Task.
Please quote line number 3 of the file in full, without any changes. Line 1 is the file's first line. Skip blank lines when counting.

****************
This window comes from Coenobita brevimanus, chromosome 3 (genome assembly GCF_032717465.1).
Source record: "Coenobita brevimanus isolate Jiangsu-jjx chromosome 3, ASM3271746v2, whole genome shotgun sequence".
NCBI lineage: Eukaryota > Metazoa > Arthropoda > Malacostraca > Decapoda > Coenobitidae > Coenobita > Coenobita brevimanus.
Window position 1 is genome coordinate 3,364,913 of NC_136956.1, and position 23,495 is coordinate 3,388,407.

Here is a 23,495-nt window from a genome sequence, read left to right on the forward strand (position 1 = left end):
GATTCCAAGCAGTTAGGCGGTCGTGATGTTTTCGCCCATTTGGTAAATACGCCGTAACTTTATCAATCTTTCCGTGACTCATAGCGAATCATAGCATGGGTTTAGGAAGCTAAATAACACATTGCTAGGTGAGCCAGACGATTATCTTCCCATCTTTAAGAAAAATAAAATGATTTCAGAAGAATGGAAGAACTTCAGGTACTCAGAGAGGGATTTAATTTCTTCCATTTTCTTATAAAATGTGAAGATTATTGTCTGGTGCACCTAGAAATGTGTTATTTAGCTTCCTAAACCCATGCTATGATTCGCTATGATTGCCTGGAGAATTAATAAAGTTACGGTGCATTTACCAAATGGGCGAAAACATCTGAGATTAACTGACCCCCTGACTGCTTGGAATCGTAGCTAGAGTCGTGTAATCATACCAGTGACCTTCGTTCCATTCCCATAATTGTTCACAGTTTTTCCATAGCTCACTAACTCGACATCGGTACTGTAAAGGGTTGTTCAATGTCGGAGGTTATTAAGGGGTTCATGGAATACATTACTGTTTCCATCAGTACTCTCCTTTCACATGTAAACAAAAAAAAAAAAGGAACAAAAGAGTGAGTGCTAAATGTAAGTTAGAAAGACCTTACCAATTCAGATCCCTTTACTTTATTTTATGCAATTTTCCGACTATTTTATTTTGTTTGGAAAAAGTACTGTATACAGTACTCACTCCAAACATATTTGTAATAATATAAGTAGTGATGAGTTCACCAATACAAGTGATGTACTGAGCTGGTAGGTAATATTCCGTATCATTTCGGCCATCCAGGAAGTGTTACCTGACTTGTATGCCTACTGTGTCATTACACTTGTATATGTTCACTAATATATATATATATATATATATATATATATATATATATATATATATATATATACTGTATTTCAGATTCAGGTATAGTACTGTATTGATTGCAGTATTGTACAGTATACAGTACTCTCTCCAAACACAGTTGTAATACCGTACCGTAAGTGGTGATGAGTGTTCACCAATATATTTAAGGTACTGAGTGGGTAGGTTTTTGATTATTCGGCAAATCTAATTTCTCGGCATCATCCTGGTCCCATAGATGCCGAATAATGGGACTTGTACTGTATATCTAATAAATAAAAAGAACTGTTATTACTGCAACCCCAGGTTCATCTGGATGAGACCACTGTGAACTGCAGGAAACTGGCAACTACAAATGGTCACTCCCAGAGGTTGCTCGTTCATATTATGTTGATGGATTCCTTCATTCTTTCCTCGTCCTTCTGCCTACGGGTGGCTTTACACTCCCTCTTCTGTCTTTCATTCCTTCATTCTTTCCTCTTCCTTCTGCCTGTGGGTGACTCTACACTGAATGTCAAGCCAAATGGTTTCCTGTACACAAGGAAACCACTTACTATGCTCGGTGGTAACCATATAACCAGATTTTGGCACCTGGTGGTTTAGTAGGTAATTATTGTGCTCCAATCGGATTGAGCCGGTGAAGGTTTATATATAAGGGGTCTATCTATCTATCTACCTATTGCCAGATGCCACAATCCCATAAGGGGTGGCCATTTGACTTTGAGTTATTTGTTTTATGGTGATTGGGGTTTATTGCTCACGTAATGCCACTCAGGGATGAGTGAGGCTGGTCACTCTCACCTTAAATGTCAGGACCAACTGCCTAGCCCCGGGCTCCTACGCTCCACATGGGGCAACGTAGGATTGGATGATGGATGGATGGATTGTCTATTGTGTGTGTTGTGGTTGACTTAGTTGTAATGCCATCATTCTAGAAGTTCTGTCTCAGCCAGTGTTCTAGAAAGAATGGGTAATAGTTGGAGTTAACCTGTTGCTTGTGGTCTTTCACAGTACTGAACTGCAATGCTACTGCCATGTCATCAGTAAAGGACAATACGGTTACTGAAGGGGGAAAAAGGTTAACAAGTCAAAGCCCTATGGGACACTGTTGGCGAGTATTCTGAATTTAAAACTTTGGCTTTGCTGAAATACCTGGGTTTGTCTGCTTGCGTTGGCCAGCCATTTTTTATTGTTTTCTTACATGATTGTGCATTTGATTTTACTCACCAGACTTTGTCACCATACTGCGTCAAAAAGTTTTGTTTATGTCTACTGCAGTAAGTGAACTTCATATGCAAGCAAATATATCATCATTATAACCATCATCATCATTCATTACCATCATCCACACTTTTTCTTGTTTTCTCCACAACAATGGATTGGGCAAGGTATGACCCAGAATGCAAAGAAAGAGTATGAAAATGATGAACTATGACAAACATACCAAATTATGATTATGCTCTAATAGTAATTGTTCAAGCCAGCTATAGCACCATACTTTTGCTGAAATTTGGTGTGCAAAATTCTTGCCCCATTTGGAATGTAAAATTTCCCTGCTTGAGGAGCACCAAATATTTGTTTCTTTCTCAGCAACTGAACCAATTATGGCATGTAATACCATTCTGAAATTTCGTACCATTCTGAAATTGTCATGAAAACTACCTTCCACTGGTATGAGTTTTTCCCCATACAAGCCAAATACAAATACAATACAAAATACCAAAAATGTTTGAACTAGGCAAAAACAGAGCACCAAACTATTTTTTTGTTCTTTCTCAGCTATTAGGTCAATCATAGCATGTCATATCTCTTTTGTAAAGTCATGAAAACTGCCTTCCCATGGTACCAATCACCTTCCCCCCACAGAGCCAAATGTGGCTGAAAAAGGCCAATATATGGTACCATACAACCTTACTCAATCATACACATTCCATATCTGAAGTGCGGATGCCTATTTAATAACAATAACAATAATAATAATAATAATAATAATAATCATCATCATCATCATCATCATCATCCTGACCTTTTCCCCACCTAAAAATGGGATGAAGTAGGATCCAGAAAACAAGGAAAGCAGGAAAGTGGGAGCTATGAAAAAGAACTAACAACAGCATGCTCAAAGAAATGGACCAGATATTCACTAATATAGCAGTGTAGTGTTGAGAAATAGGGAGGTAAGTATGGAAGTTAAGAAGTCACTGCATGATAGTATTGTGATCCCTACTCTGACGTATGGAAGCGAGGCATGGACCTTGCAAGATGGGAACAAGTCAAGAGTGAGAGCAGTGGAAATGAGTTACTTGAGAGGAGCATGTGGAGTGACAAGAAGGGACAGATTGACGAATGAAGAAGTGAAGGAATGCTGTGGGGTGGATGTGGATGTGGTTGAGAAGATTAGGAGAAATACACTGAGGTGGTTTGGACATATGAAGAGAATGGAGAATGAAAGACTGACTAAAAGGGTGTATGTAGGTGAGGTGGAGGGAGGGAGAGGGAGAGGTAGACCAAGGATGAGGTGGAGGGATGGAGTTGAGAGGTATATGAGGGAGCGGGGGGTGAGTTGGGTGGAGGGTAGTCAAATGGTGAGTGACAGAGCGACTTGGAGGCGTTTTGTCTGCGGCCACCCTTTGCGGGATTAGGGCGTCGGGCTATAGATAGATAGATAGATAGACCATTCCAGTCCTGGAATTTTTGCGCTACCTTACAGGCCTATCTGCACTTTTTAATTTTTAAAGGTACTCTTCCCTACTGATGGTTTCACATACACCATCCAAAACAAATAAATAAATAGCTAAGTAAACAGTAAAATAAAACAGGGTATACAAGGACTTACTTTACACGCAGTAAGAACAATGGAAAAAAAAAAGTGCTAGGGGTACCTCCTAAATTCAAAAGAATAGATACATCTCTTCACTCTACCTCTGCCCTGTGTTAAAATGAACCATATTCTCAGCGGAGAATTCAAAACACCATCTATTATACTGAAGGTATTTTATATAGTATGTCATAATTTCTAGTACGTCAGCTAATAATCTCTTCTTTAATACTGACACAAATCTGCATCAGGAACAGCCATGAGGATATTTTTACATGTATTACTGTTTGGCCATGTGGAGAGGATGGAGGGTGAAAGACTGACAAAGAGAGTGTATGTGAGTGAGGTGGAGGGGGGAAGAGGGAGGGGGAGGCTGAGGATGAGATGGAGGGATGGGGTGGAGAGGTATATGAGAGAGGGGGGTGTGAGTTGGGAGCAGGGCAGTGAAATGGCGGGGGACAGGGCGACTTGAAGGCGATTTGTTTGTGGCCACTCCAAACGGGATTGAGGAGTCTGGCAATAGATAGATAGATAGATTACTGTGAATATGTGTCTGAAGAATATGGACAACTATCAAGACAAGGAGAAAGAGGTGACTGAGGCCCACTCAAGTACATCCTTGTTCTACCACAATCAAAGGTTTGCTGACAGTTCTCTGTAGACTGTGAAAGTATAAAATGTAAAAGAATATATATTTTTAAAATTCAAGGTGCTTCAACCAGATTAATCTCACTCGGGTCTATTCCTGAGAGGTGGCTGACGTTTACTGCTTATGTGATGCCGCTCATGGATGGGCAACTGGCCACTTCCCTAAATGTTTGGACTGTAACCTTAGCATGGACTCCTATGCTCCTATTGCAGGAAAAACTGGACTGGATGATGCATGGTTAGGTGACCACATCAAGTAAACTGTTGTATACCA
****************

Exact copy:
NCBI lineage: Eukaryota > Metazoa > Arthropoda > Malacostraca > Decapoda > Coenobitidae > Coenobita > Coenobita brevimanus.